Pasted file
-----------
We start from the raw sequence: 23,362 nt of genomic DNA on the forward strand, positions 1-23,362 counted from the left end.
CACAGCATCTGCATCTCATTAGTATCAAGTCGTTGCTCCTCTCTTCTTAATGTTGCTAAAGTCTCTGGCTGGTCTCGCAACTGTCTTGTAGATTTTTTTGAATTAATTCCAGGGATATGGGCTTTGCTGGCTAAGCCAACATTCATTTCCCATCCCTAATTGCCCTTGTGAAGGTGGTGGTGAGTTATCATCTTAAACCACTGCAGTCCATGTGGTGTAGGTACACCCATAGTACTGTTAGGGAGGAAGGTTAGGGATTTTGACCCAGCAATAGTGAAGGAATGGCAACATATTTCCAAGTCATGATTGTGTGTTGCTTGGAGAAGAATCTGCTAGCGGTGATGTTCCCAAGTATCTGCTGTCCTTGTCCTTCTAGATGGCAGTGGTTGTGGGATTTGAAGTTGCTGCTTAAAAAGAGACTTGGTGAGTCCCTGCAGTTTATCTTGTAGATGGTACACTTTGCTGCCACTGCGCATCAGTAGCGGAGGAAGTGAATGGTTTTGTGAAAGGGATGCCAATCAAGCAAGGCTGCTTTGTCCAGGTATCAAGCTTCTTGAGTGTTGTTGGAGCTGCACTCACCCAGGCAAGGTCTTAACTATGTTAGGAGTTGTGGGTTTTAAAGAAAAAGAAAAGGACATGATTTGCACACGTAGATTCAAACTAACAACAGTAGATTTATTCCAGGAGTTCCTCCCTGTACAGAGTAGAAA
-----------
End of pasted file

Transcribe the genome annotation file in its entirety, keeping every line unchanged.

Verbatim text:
We start from the raw sequence: 23,362 nt of genomic DNA on the forward strand, positions 1-23,362 counted from the left end.
CACAGCATCTGCATCTCATTAGTATCAAGTCGTTGCTCCTCTCTTCTTAATGTTGCTAAAGTCTCTGGCTGGTCTCGCAACTGTCTTGTAGATTTTTTTGAATTAATTCCAGGGATATGGGCTTTGCTGGCTAAGCCAACATTCATTTCCCATCCCTAATTGCCCTTGTGAAGGTGGTGGTGAGTTATCATCTTAAACCACTGCAGTCCATGTGGTGTAGGTACACCCATAGTACTGTTAGGGAGGAAGGTTAGGGATTTTGACCCAGCAATAGTGAAGGAATGGCAACATATTTCCAAGTCATGATTGTGTGTTGCTTGGAGAAGAATCTGCTAGCGGTGATGTTCCCAAGTATCTGCTGTCCTTGTCCTTCTAGATGGCAGTGGTTGTGGGATTTGAAGTTGCTGCTTAAAAAGAGACTTGGTGAGTCCCTGCAGTTTATCTTGTAGATGGTACACTTTGCTGCCACTGCGCATCAGTAGCGGAGGAAGTGAATGGTTTTGTGAAAGGGATGCCAATCAAGCAAGGCTGCTTTGTCCAGGTATCAAGCTTCTTGAGTGTTGTTGGAGCTGCACTCACCCAGGCAAGGTCTTAACTATGTTAGGAGTTGTGGGTTTTAAAGAAAAAGAAAAGGACATGATTTGCACACGTAGATTCAAACTAACAACAGTAGATTTATTCCAGGAGTTCCTCCCTGTACAGAGTAGAAA